by Byron Pellecer, WDC Associate Conference Minister (Texas-Based)
I am constantly reminded that faith makes impossible things possible and not necessarily easy. Therefore, I expect challenges not only in my life and ministry but specially in church planting.
Among the many challenges that the 21st century Church faces, is to believe that faith has to do with easy. Such thinking can lead us to evade our responsibilities.
My reading of Acts 3, led me to reflect on church planting strategies like prayer, healing, testimony, taking risk, connecting, and building relationships. Furthermore, it prompted me to be vigilant of God’s activity in my community.
On the one hand, in the background of this text, Jesus’ resurrection, the experience of Pentecost and of a life of devotion are present.
On the other hand, the gospel of Jesus Christ on the lips of the disciples has moved the new and unexperienced community of believers to the very heart of national religious life, to the Temple.
Peter and John are on their way to the Temple to pray as usual. Such practice indicates not only a life of devotion, but it also signals a sort of social life tradition. I am sure they met with other individuals who practice this spiritual discipline as well.
One of the many approaches, good practices or strategies in church planting is to depend on prayer and to build a social capital of relationships. To build rapport with your community not only takes time but it also requires opening one’s life to the public. Furthermore, it makes one vulnerable.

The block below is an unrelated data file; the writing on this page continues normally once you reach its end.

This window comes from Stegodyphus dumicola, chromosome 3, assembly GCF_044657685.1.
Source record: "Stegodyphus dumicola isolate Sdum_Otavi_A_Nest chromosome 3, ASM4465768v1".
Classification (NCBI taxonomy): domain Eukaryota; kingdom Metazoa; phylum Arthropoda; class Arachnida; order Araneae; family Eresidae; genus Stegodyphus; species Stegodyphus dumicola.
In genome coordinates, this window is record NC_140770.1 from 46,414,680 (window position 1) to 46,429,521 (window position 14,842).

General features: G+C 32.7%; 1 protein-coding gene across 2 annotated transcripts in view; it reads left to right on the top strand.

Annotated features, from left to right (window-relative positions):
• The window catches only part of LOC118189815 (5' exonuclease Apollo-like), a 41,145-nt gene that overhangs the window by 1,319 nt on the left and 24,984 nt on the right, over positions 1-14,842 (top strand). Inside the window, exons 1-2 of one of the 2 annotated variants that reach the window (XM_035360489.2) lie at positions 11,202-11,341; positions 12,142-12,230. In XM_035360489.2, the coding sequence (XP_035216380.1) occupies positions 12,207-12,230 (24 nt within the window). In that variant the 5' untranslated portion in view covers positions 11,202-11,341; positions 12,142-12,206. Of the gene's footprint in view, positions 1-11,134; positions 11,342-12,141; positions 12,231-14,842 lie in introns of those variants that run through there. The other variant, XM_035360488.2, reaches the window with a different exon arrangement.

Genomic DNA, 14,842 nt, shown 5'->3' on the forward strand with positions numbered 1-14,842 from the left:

Every time that I find an opportunity to witness to Jesus Christ to my neighbors, I am mindful that not everybody will be open to a gospel conversation through a friendly chat and yet, I am also encouraged by Paul words to the Romans “For I am not ashamed of this Good News about Christ. It is the power of God at work, saving everyone who believes the Jew first and also the Gentile (Romans 1:16 NLT).”
This power of God at work, is a power that causes healing in some, amazement in others and it provokes anger in the vested interests of those who are threatened by this new life transforming power.
We must admit that the history of the church has examples of short-term communities whose definition of church was more of a pleasant and closed place only for the elect, where everybody looked similar. However, we are challenged to correct such short-sighted comprehension by embracing continuous disciple-making. Such practice implies building rapport in our community which requires us to “go out.”
In other words, the Church needs to decide between the “being inside” approach versus the “get out and go” approach. We need to reclaim and embrace our sacred duty, we need to fulfill our mission. Our call is to holistic witness as agents of healing and hope and bearers of the good news.
Let us be alert to God’s activity in our local communities that may signal an emerging group.